TAIPEI (Taiwan News) — As the world reels from images documenting the devastation and an alleged massacre in the Ukrainian town of Bucha, Chinese media continues to stand by Russia, and many Chinese insist Ukraine staged the scenes to “frame” Russia.
On Monday (April 4), the statement, “Russia denies connection to Bucha civilian death incident” began trending on Chinese social media platform Weibo. Chinese state-run news website Guancha wrote an article on the issue, citing an official statement from Russia claiming that “not one civilian died due to any form of violence” and “local residents are free to move and use communication tools.”
However, since Saturday (April 2), photos and videos have shown not only the destruction of the town and streets littered with dead civilians, but also a mass grave containing partially buried bodies. Bucha Mayor Anatoliy Fedoruk told Reuters that more than 300 residents had been killed by Russian soldiers.
The incident has shocked the world and prompted United Nations Secretary-General Antonio Guterres to call for an “independent investigation.” In China, however, the scenes of violence have been met with disdain and mockery.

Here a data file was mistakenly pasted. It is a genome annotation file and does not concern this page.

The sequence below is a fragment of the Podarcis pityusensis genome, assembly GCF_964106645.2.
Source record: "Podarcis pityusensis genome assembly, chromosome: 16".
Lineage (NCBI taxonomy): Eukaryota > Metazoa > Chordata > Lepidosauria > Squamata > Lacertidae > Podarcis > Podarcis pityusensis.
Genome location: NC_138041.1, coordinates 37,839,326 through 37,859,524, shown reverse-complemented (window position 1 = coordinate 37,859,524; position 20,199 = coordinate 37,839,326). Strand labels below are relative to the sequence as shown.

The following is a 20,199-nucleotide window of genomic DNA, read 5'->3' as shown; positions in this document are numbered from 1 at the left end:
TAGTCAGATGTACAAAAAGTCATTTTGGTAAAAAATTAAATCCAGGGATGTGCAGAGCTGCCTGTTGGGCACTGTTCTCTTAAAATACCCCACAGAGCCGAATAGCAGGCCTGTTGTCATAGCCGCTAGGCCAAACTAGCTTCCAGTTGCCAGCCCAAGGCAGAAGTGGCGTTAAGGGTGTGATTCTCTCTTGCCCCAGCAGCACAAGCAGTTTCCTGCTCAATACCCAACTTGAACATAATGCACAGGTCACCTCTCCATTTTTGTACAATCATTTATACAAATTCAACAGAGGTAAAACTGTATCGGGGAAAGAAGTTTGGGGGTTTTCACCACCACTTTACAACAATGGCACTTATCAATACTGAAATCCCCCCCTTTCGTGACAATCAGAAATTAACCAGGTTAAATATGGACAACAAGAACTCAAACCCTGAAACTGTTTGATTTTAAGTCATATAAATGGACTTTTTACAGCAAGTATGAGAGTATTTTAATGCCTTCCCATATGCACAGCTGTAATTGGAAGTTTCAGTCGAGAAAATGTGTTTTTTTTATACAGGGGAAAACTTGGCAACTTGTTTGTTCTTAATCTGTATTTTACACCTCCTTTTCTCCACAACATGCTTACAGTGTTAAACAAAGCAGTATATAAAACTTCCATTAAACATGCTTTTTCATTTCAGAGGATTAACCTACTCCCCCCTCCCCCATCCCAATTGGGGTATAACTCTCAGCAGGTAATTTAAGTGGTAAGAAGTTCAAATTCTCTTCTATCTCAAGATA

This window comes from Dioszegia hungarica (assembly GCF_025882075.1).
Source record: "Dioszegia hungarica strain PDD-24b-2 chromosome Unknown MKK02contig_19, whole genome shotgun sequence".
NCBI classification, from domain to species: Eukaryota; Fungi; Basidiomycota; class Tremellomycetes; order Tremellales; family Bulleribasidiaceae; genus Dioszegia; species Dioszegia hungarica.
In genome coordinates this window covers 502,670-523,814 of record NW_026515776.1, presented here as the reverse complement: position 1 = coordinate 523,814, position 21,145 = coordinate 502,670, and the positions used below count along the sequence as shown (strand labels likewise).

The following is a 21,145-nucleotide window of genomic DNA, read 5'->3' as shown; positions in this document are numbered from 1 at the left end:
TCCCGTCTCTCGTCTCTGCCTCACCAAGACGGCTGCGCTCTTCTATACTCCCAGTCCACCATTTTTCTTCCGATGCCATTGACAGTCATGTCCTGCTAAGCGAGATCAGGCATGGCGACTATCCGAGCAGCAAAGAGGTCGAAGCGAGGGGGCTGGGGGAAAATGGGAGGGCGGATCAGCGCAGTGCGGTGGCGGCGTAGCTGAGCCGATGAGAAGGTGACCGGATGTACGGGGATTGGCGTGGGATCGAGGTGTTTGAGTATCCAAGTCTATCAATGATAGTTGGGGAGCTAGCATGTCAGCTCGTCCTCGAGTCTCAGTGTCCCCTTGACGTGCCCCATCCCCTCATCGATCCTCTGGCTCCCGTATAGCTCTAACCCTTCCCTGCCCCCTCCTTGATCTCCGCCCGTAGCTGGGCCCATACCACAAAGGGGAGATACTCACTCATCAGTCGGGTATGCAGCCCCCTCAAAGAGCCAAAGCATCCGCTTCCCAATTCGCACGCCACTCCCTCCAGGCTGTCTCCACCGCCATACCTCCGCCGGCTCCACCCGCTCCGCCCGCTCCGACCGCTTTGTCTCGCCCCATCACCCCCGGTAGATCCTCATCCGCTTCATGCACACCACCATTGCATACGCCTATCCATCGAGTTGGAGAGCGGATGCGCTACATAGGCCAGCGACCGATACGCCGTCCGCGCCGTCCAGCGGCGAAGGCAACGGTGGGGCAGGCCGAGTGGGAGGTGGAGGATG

Weibo user “The Four-Leaf Clover’s Aroma is so Enchanting” (四葉草的芬芳如此入迷) commented: “Just one look and you know it’s framed. Who would make murder so obvious, placing bodies on the street, one here and one there? Any normal person can see (the truth).” The individual ended the comment with a "doge" emoji.
Chinese netizens make jokes and claim to see dead bodies moving in videos taken in Bucha. (Weibo screenshot)
“The video in slow motion shows a body changing positions. Maybe it felt uncomfortable lying there,” a user named "Pjldyczfc" wrote, adding emojis that mean “impressive” in China. "Huanghengjiuyi" (煌橫九儀) replied: “So what if it moves after getting tired from lying there? Don’t bodies have rights?”
“It’s also possible it was afraid the car would run over its hand,” "Weifenglaozhan" (微風老戰) added, along with doge emojis. Weibo user “I am the Class’ Little Flower” (我是小班花) claimed the Russian military “inherited the Red Army’s glorious tradition of not hurting a single civilian and not taking a single thing from the people.”
While some netizens expressed distrust of Russia’s claims and support for Ukraine, they quickly became targets of others’ attacks, or were simply deleted.
“The maozi (毛子, a derogatory term for Russians) won’t admit to it. Remember the Katyn massacre against the Poles? They admitted it only later,” wrote “JDSG-Air of Freedom” (JDSG-自由的空氣). The comment was met with the response, “Russians have no reason to kill these civilians. Try analyzing yourself.”